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  Invar, also called FeNi, is a special class of metal alloy known as an intermetallic compound and is 64% iron (by weight) and 36% nickel. Invar is notable for its uniquely low coefficient of thermal expansion (CTE or α). It was invented in 1896 by Swiss scientist Charles Edouard Guillaume. He received the Nobel Prize in Physics in 1920 for this discovery, which shows the importance of this alloy in scientific instruments.

Common grades of Invar have an α (20–100 °C) of about 1.2 × 10–6 K–1 (1.2 ppm/°C). However, extra-pure grades (<0.1% Co) can readily produce values as low as 0.65 ppm/°C. Some formulations have negative thermal expansion, NTE) it is used in precision instruments (clocks, physics laboratory devices, seismic creep gauges, shadow-mask frames,[1] valves in motors, antimagnetic watches, etc.) However, it has a propensity to creep.

Although Invar is today a widely used material in many industries and applications, this is a particular trademark of a French company named Imphy Alloys: this company originates from Aciéries d’Imphy (a small city near Nevers, France) where the alloy was initially industrialised after its invention. The generic reference for Invar® is FeNi36.

There are variations of the original Invar material that have slightly different coefficient of thermal expansion such as:

  • Inovco™, which Fe-33Ni-4.5Co and has an α (20–100 °C) of 0.55 ppm/°C.
  • FeNi42 (for example NILO® alloy 42), has a nickel content of 42% and α ≈ 5.3 ppm/°C which matches that of silicon and therefore is widely used as lead frame material for electronic components, integrated circuits, etc.
  • FeNiCo alloys — named Kovar or Dilver P — that have the same expansion behaviour as glass, and because of that are used for optical parts in a wide range of temperatures and applications, such as satellites.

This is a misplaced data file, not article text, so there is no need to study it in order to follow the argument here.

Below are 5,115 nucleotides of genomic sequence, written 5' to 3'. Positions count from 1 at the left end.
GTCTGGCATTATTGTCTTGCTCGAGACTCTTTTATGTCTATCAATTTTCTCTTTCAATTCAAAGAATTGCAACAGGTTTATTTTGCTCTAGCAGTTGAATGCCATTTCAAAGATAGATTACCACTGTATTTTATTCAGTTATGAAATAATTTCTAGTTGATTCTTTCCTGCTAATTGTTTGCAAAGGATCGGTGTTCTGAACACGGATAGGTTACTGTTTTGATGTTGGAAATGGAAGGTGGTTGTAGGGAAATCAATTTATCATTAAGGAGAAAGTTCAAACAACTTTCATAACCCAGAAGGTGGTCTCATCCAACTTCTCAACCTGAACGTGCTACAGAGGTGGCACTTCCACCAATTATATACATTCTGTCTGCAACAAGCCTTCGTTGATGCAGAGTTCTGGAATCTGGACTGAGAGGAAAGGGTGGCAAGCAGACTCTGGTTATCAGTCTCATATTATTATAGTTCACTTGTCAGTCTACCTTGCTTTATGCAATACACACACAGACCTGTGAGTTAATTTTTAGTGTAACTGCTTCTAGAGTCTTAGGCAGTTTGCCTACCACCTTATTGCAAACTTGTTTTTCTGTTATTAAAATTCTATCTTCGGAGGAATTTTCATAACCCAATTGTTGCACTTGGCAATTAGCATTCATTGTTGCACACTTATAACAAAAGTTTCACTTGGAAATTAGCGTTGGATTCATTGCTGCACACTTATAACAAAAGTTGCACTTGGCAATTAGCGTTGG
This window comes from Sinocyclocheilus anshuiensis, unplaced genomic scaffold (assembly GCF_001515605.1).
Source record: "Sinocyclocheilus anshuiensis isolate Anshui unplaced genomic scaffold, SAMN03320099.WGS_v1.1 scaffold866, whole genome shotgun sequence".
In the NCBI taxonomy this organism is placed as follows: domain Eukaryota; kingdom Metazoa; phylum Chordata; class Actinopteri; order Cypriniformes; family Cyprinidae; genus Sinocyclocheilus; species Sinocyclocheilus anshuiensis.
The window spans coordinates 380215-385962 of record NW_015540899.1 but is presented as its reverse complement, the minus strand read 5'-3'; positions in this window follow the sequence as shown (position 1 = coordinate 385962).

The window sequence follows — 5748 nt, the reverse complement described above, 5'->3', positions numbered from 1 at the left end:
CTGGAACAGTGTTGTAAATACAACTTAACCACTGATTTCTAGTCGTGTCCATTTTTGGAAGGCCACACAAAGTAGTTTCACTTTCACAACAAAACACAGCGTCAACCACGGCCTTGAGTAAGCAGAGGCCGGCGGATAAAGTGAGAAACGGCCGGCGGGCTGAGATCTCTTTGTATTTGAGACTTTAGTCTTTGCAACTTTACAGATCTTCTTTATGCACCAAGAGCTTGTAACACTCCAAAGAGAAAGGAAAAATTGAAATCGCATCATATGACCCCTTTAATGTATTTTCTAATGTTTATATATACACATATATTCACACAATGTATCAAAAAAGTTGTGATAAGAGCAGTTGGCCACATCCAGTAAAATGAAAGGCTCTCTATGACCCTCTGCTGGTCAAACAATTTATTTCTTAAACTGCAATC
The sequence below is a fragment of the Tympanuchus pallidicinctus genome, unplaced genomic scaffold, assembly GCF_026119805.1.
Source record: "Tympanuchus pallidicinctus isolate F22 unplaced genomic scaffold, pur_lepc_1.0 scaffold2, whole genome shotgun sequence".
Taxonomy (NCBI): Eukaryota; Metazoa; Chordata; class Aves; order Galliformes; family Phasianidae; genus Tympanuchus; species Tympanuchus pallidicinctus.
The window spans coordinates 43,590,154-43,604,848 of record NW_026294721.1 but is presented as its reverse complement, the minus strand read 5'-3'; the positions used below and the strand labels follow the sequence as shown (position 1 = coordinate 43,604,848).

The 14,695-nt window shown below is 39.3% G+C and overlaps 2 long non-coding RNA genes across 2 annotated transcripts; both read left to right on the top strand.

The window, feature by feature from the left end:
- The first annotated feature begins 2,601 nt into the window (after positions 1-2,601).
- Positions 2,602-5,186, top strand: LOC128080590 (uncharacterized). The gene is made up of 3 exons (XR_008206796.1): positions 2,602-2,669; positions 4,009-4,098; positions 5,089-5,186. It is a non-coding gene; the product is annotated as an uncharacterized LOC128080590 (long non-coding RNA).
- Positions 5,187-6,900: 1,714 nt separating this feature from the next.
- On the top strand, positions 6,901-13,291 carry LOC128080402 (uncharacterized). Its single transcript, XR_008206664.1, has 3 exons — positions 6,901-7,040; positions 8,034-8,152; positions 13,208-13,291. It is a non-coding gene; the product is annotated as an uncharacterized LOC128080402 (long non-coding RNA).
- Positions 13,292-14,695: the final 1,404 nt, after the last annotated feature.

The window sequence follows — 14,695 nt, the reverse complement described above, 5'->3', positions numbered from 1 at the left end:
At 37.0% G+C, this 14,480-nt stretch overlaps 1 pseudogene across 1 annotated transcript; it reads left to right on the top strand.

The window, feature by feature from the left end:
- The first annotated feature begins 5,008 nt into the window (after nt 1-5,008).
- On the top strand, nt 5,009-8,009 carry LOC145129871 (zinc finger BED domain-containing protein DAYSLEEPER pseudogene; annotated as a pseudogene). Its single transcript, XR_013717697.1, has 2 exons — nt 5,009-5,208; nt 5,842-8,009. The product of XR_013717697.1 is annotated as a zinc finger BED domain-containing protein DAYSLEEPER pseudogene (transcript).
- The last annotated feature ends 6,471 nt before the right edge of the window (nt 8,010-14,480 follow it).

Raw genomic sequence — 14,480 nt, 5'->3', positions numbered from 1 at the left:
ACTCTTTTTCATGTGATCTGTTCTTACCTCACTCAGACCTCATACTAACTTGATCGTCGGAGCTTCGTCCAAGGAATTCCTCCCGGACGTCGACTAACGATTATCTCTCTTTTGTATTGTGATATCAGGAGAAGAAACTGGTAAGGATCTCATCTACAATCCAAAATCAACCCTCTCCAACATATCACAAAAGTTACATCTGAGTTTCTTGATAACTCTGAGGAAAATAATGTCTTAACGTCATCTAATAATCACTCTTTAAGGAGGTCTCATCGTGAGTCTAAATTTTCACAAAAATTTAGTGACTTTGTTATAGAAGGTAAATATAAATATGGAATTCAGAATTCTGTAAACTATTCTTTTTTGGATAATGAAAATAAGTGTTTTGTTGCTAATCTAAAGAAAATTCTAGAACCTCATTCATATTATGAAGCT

Source of thermal properties

Physicists consider true ideal Invar to be an intermetallic compound with molar ratio of Fe65Ni35 that has the face centered cubic crystal structure, since this laboratory alloy has all the essential properties of the commercial varieties. The Invar problem of physics has been to discover the microscopic mechanism that gives Invar its exceptional thermal properties. It was established early on that Invar behaviour is directly related to and dependent upon the alloy's ferromagnetism however the exact mechanism has been the subject of much research and debate, including several international conferences on the subject. The dominant theories of Invar were recently critically reviewed.[1]

All the iron-rich face centered cubic Fe-Ni alloys show Invar anomalies in their measured thermal and magnetic properties, that evolve continuously in intensity with varying alloy composition. Recently it was advanced that Invar behaviour was a direct consequence of a high-magnetic-moment to low-magnetic-moment transition occurring in the face centered cubic Fe-Ni series (and that gives rise to the mineral antitaenite), however this has now been shown to be incorrect.[2] Instead, it appears that the low-moment/high-moment transition is preceded by a high-magnetic-moment frustrated ferromagnetic state in which the Fe-Fe magnetic exchange bonds have a large magneto-volume effect of the right sign and magnitude to create the observed thermal expansion anomaly.[3]


  1. ^ D.G. Rancourt. Invar behaviour in Fe-Ni alloys is predominantly a local moment effect arising from the magnetic exchange interactions between high moments. Phase Transitions 75 (2001) 201-209.
  2. ^ K. Lagarec, D.G. Rancourt, S.K. Bose, B. Sanyal, and R.A. Dunlap. Observation of a composition-controlled high-moment/low-moment transition in the face centered cubic Fe-Ni system: Invar effect is an expansion, not a contraction. Journal of Magnetism and Magnetic Materials 236 (2001) 107-130.
  3. ^ D.G. Rancourt and M.-Z. Dang. Relation between anomalous magneto-volume behaviour and magnetic frustration in Invar alloys. Physical Review B 54 (1996) 12225-12231.

4. Beranger, G., Duffaut, F., Morlet, J., Tiers, Jean-Francois, A Hundred Years after the Discovery of Invar®…The Iron-Nickel Alloys, Intercept Limited, Andover, UK, 1996.

This article is licensed under the GNU Free Documentation License. It uses material from the Wikipedia article "Invar". A list of authors is available in Wikipedia.
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